I LIVE A LIFE LIKE YOURS
By Jan Grue
Translated by B.L. Crook
Taking the title of Jan Grue’s memoir, “I Live a Life Like Yours,” literally, I approached it first by creating a mental Venn diagram, testing the veracity of his titular statement. And indeed, many areas in our lives do intersect: We are both married with children and pursue demanding careers. Moreover, we each bear the weight of a devastating diagnosis and a sobering prognosis. Confronting society’s stigmas and the general aversion to anything other than what is considered “normal,” we struggle to balance others’ expectations and presumptions with our own. To slightly different degrees, we have each accepted the necessity of a wheelchair.
There’s much alignment on the diagram — he does in fact live a life like mine — but this is uniquely Jan Grue’s story, one in which he endeavors to fit his extraordinary shape into an ordinary world. It is a narrative that is compelling, unconventional and powerfully told.
Grue, who holds a doctorate in linguistics and teaches at the University of Oslo, writes matter-of-factly about the vagaries of fate; how for some of us a genetic glitch means we’re assigned paths we surely would not have chosen. Diagnosed as a child with a rare form of spinal muscular atrophy, his early prognosis pointed toward an abbreviated life span. That prognosis, it turns out, was in error. He discovers just after turning 30 that his condition is not progressive, nor certain to kill him. Nonetheless, his affliction is debilitating and disfiguring, and he is preoccupied by the physical reality that he will never have what others have. Striving to reconcile that inequity is at the core of his human journey.
The author’s Calvinist parents, both academics, raised him to be self-sufficient. They were often at odds with Norway’s governmental bureaucracy, a battle passed on to their son when they deemed him old enough to act as his own advocate. “I began to share the work with my parents, the work of being myself in the world, outside my family.”
Grue is shocked by the additional hurdles he has to overcome: “Social Services poses a hundred tiny demands as to how I should formulate my needs, how, precisely, my wretchedness should be described.” Later, his hard-won independence as a disabled adult, living on his own, threatens to derail his government assistance. “Social Services casts me a knowing wink, it asks whether I am truly OK, OK enough to leave Social Services alone, to let it turn its mild face rather toward those who are content to remain wretched.” In an enlightening act, his parents hand over the entirety of his childhood medical records and case notes, so he can read for himself the “horizon of expectations” his doctors and the health care system had predicted for him.
Grue also bristles at the tyranny of time. By age 14, fraught with anxiety, he had sensed that his days were running out. As a young adult, he bumped into one of his former middle school teachers and she was honestly surprised to see him still alive. Outliving her expectations is one of many victories he claims in this book.
All of the wins in his life are come-from-behind, affirmations of the self that he is determined to reveal — a person who is much more than what others see. He discovers that “to be stared at, gawked at, is … to be situated in a narrative that has already been written, and that is told by others.” Refusing to be cloaked in such a “tragic aura,” he insists that his physical malformity is not the totality of his experience.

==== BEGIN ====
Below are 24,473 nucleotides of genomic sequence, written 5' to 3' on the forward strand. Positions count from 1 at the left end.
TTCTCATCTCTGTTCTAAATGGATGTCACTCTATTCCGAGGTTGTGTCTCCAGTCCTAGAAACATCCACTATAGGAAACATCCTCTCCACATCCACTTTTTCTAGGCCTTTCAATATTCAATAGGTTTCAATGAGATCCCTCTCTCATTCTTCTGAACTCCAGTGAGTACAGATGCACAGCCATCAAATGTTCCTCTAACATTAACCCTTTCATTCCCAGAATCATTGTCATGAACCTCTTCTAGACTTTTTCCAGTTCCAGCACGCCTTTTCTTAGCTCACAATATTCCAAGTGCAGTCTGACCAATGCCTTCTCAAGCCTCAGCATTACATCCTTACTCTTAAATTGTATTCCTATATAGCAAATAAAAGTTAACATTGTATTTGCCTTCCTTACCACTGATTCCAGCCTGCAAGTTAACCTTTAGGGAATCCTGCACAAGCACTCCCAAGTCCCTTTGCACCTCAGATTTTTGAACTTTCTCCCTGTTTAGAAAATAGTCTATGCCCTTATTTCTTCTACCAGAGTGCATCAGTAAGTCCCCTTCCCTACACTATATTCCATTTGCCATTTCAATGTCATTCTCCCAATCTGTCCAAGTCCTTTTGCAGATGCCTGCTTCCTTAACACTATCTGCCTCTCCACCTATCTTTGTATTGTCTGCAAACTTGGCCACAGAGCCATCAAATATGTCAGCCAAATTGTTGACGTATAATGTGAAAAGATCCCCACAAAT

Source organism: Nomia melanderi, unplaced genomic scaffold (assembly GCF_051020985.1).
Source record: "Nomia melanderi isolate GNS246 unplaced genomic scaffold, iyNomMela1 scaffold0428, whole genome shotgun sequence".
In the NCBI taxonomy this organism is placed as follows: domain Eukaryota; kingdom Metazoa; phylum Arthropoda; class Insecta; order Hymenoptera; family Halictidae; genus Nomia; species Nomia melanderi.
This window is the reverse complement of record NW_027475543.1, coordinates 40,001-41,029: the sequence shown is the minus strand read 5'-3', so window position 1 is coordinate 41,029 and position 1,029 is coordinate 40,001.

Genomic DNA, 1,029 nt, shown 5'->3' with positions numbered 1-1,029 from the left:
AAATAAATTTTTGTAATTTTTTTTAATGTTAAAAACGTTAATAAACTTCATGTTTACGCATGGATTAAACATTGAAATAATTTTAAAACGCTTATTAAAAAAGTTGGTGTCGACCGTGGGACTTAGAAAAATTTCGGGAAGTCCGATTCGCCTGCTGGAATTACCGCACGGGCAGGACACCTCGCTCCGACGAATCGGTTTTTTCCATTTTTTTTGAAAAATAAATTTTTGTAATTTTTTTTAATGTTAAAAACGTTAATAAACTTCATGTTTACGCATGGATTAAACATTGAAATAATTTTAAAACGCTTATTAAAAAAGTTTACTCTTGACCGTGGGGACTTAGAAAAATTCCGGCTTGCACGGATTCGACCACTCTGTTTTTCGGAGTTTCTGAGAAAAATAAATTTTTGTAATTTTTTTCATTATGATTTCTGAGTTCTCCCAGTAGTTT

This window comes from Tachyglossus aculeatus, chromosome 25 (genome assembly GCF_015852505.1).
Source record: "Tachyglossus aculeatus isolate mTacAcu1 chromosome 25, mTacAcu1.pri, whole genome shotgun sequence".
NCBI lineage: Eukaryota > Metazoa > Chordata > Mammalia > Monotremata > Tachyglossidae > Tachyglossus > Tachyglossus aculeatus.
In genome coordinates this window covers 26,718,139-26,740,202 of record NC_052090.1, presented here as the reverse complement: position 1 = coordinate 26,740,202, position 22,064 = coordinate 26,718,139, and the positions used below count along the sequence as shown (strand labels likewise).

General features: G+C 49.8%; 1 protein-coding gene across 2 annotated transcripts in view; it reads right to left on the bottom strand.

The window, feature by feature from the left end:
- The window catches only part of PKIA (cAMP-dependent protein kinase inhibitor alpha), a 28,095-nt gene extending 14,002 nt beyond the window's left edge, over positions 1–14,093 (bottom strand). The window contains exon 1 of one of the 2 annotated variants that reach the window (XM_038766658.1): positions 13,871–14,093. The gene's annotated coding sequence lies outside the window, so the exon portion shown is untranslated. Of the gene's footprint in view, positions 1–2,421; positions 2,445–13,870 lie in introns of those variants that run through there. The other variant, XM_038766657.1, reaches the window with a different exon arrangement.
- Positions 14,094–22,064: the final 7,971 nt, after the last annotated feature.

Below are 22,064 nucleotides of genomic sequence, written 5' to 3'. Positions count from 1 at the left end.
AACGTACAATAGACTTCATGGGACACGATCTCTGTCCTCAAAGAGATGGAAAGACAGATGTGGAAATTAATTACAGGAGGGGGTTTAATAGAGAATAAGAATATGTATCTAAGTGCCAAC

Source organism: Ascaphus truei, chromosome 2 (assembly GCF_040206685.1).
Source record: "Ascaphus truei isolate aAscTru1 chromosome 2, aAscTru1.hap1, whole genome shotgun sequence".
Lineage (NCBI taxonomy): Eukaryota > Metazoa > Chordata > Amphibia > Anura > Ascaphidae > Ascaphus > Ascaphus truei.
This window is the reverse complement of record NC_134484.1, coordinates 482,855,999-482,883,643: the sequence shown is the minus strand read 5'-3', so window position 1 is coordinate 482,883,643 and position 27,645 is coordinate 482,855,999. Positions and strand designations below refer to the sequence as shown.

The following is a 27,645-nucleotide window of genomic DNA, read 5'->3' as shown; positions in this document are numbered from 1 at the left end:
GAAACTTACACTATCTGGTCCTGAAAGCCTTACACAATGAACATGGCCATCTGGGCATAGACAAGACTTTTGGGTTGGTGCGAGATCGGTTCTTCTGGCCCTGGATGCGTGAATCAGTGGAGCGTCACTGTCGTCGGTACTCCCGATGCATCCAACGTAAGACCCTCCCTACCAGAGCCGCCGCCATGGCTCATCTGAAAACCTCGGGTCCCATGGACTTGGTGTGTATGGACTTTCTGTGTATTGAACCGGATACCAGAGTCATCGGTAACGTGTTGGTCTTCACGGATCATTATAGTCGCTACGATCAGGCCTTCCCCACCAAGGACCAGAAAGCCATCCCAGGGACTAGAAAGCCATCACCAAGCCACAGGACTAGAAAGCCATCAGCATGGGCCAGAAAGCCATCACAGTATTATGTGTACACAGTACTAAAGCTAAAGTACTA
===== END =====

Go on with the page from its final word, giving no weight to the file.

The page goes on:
“The world,” he says, “perceives a body with frail arms, legs locked into certain angles, the world sees a thin body in a large, bulky wheelchair.” Judged by appearance alone, he is not considered a whole man, not understood as the accomplished Ph.D. that he is, with a brain that more than compensates for his corporeal deficiencies. His genius becomes evident in his mastery of language and his profound success in the academic world. At home, his personal life provides a protective circle of normalcy, as he falls in love, marries and has a son of his own.
By his admission, Grue strives in his writing for what he calls “the condensed,” choosing his words carefully and rendering these essays with language that is terse, direct and without garnish. He offers messages of wisdom that will resonate long after you’ve finished the memoir. “At some point or another I stopped thinking about myself as someone who needed repairing.” Even allowing for its translation from Norwegian, this is serious stuff (if you’re looking for giggles, you are in the wrong section).
His narrative shifts through various ideas and themes — jumping between his childhood, his career in academia, his relationship with his wife, Ida, and his travels. Here’s another Venn-like overlap: Grue shares his humiliating experience traveling in an airport wheelchair. “How bizarre it was to be handled like a piece of freight,” he writes, “like a logistical problem, like an intrusive element.” I, too, have written about wheelchair trips across airport and hotel lobbies as “being treated like luggage,” mute and marginalized: “No one listens to luggage.”
It must be said that Grue is tough company. This is a story of intense difficulty, which was surely difficult to write and is sometimes difficult to read. But it’s worth the investment. From behind the veil of disability, he shares valuable insight about the human condition. Do pay attention to that man behind the curtain. He has a lot to say.
Michael J. Fox